Comment 326 for bug 532633

Craig Hansen (craig-hansen) wrote :

If the design team is on the ball, they should recognize that the position of the buttons is not arbitrary, to be changed on a mere whim, or the observation that not all window system do it the same way give one license to place them wherever they please. Moving the buttons to the left because there may be other interesting things to do with the space appears equally arbitrary unless the proponent can suggest something concrete to do on the right with all that empty space.

There are logical reasons for placement of the controls. For example, the controls can suggest a hierarchy of controls where controls on the left (and top) have more dramatic effects (such as closing the window) than controls on the right (or bottom) (Menu items). Posters in this thread have observed that left-to-right readers see controls on the left before the right. Internationalization, where some users are right-to-left readers would likely see this the opposite way, so selecting a left-to-right language might suggest that the placement should be reversed. Alternatively, for the close button, because of its logical finality (there's no more window to interact with once it's closed) may suggest that it should be in the LAST place one looks. Certainly in a dialog box, the usual location for the "OK" and "Cancel" buttons is at the bottom right, for a choice to be made after reading the dialog, and a close button could logically be located there.

Consistency of use interface is extremely important, and a late chance of this type is going to lead to an enormous number of applications that don't follow such a late-breaking trend - it would have been, and still could be, much more orderly to make the button positions set in a gconf-string as in a theme, also have a similar effect on applications - thus the applications can be altered first to make them consistent with a dynamic theme setting - then changing the theme makes all the applications stay consistent.

There are more subtle choices to be made in the user interface that should be made in conjunction with such a change. GUI's have struggled with scroll-bar placement over the years (left-scroll-bar vs right-scroll bar). I make the personal observation that my mouse position tends to gravitate toward the right because of the right-scroll-bar, and making the scroll-bar position match up with the window-manager controls would further reduce eye and mouse motion. Minimizing large motion is important because Fitt's Law (which has been frequently misused in the discussion above) suggests that it take extra time to make a precise positional move when the initial motion is large.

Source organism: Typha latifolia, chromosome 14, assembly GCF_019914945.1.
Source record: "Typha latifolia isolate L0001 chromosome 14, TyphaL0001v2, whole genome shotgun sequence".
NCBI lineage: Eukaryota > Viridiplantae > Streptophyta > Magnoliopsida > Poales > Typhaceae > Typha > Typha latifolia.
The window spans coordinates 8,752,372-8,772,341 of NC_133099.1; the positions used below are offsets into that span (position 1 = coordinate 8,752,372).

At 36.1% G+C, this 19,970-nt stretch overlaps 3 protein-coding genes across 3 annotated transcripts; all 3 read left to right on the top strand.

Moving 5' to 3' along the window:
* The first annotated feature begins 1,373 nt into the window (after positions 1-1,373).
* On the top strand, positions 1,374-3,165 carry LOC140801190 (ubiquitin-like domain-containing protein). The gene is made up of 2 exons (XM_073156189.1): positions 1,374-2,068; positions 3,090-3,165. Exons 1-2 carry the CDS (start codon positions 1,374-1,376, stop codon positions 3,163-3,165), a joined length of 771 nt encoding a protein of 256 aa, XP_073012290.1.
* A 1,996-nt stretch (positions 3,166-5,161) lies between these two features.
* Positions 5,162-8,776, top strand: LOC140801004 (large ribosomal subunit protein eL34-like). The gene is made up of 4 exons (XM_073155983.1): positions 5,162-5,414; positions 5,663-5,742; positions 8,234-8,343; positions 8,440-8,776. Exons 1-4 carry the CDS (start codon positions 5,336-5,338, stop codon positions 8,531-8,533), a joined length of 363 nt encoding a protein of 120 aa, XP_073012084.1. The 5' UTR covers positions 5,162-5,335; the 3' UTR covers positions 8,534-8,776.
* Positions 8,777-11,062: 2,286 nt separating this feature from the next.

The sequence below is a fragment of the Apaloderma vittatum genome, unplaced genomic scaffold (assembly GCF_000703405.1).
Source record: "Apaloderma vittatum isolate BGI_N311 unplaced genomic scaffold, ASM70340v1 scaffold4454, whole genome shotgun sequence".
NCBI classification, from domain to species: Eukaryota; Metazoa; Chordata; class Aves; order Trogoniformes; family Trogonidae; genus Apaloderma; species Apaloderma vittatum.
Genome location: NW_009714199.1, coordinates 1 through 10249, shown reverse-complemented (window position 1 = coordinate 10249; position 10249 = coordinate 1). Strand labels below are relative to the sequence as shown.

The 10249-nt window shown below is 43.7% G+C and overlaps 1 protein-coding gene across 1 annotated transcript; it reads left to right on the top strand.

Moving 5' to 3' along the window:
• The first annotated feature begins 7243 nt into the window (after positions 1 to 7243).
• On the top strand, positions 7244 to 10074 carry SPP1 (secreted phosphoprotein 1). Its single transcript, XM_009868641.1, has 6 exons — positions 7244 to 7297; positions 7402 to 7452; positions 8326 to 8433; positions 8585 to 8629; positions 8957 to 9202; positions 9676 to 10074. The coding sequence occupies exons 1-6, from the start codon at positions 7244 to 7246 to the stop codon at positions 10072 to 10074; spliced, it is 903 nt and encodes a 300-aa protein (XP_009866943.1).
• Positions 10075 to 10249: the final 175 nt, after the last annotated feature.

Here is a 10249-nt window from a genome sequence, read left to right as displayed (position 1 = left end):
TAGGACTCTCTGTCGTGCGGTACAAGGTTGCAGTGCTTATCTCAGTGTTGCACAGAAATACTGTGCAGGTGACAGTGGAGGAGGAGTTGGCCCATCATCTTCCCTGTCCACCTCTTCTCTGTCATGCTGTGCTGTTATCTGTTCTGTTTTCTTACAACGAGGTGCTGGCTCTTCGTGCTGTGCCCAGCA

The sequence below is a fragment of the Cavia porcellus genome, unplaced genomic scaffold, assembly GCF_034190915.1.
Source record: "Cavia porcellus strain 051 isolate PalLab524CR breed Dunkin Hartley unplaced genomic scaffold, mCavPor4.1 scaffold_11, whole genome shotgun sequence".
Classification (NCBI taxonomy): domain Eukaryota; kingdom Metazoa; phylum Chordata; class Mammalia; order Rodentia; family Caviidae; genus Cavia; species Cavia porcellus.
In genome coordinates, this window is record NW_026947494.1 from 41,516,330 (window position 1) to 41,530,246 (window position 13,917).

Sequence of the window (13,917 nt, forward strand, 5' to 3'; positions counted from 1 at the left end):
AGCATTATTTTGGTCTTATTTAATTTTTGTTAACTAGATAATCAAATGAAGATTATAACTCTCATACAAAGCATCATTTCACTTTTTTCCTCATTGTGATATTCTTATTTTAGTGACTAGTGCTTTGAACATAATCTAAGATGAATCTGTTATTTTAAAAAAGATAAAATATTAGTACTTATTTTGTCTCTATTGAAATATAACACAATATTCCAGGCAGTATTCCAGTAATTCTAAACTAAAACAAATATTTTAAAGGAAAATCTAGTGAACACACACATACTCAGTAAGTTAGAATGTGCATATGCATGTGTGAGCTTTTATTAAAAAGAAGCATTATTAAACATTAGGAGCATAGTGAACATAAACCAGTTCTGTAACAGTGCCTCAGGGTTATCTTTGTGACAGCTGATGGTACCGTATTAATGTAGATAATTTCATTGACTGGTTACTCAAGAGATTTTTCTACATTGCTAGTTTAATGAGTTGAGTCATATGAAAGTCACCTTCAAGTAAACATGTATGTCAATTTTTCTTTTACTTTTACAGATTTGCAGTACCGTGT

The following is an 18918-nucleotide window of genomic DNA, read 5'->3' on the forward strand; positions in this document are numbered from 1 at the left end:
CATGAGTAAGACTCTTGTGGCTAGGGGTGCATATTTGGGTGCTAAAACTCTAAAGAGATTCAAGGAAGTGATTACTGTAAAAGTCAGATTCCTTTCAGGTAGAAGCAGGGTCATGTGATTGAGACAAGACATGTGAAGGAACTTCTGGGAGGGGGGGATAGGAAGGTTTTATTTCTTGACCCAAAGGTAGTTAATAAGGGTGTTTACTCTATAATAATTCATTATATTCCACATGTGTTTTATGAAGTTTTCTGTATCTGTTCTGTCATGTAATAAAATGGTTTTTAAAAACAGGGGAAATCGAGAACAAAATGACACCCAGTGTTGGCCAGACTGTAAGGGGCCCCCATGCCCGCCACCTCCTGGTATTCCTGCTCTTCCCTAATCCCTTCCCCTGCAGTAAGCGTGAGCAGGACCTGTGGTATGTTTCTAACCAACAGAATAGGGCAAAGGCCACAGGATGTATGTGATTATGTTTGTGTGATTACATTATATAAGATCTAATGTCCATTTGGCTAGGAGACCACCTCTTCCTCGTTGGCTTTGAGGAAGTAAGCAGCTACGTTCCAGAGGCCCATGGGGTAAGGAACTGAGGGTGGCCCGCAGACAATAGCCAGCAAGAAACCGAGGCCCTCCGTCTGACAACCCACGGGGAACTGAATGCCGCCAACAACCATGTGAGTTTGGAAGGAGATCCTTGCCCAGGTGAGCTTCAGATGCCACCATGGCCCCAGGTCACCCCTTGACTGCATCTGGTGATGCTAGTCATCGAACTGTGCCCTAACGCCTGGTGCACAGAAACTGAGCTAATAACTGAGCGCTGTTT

Personally, I'd be fine with having the window buttons on the left, but I'd rate the importance of having the close button in the corner very high, and I think it's also extremely important that these choices should be made consistent with the applications. If the applications can't be altered to be fully consistent with the UI change in time for the release, the best solution is not to change at this time. As to Mark S's comment that there's something interesting to do with the space, I fail to understand how that motivates the placement of the buttons so much as perhaps aligning the title to the left, so that the empty space can be coalesced into one region,

One additional note I would make is that unlike other user interface elements in the GUI, the window-manager elements do not self-identify when one hovers over them (eg "Close" "Minimize" "Maximize"). Especially when the appearance and location of these elements change, making them self-identify with hover is key to making the transition easier between inconsistent GUIs.

Finally, when I worked at NeXT, there were similar observations to be made about the placement of objects in the window system. Application menus came up on the left, and the Dock was on the right, so interacting with multiple applications made one's arm tired really fast. When I tried to give reasoned comments on how the placement could be improved, I was "politely" reminded that Steve liked it the way it was and that it wasn't going to be changed by mere reasoning. I'm sorry to see Apple's management style to be as slavishly emulated as their button placement.